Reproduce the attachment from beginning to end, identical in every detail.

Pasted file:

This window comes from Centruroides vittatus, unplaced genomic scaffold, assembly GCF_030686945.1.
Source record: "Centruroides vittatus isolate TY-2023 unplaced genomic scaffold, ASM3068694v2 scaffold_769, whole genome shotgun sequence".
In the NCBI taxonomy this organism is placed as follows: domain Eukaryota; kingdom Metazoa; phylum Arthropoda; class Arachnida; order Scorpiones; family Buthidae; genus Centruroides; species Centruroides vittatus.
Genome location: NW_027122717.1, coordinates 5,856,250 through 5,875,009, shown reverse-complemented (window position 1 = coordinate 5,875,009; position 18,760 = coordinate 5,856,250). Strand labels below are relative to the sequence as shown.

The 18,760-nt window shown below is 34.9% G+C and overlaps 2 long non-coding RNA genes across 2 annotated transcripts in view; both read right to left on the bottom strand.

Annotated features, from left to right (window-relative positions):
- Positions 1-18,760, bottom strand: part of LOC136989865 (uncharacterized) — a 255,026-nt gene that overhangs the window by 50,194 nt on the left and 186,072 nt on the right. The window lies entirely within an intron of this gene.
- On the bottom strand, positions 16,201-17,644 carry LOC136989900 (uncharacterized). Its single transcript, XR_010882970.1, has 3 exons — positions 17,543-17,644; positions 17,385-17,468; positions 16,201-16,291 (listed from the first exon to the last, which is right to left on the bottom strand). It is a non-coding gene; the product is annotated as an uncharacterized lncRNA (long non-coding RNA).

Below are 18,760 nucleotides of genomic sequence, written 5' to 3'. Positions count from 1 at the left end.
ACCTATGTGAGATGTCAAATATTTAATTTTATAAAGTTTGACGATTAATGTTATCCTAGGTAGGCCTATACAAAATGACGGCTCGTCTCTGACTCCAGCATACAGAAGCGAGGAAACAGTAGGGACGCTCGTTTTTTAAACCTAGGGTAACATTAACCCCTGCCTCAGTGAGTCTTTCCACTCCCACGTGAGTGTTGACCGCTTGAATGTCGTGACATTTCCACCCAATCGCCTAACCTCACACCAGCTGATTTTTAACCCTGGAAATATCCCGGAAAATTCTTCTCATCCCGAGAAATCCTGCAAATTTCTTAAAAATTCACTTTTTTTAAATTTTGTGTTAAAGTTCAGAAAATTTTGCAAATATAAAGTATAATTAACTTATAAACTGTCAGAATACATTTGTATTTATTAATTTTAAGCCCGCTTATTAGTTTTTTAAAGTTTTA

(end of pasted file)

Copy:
This window comes from Centruroides vittatus, unplaced genomic scaffold, assembly GCF_030686945.1.
Source record: "Centruroides vittatus isolate TY-2023 unplaced genomic scaffold, ASM3068694v2 scaffold_769, whole genome shotgun sequence".
In the NCBI taxonomy this organism is placed as follows: domain Eukaryota; kingdom Metazoa; phylum Arthropoda; class Arachnida; order Scorpiones; family Buthidae; genus Centruroides; species Centruroides vittatus.
Genome location: NW_027122717.1, coordinates 5,856,250 through 5,875,009, shown reverse-complemented (window position 1 = coordinate 5,875,009; position 18,760 = coordinate 5,856,250). Strand labels below are relative to the sequence as shown.

The 18,760-nt window shown below is 34.9% G+C and overlaps 2 long non-coding RNA genes across 2 annotated transcripts in view; both read right to left on the bottom strand.

Annotated features, from left to right (window-relative positions):
- Positions 1-18,760, bottom strand: part of LOC136989865 (uncharacterized) — a 255,026-nt gene that overhangs the window by 50,194 nt on the left and 186,072 nt on the right. The window lies entirely within an intron of this gene.
- On the bottom strand, positions 16,201-17,644 carry LOC136989900 (uncharacterized). Its single transcript, XR_010882970.1, has 3 exons — positions 17,543-17,644; positions 17,385-17,468; positions 16,201-16,291 (listed from the first exon to the last, which is right to left on the bottom strand). It is a non-coding gene; the product is annotated as an uncharacterized lncRNA (long non-coding RNA).

Below are 18,760 nucleotides of genomic sequence, written 5' to 3'. Positions count from 1 at the left end.
ACCTATGTGAGATGTCAAATATTTAATTTTATAAAGTTTGACGATTAATGTTATCCTAGGTAGGCCTATACAAAATGACGGCTCGTCTCTGACTCCAGCATACAGAAGCGAGGAAACAGTAGGGACGCTCGTTTTTTAAACCTAGGGTAACATTAACCCCTGCCTCAGTGAGTCTTTCCACTCCCACGTGAGTGTTGACCGCTTGAATGTCGTGACATTTCCACCCAATCGCCTAACCTCACACCAGCTGATTTTTAACCCTGGAAATATCCCGGAAAATTCTTCTCATCCCGAGAAATCCTGCAAATTTCTTAAAAATTCACTTTTTTTAAATTTTGTGTTAAAGTTCAGAAAATTTTGCAAATATAAAGTATAATTAACTTATAAACTGTCAGAATACATTTGTATTTATTAATTTTAAGCCCGCTTATTAGTTTTTTAAAGTTTTA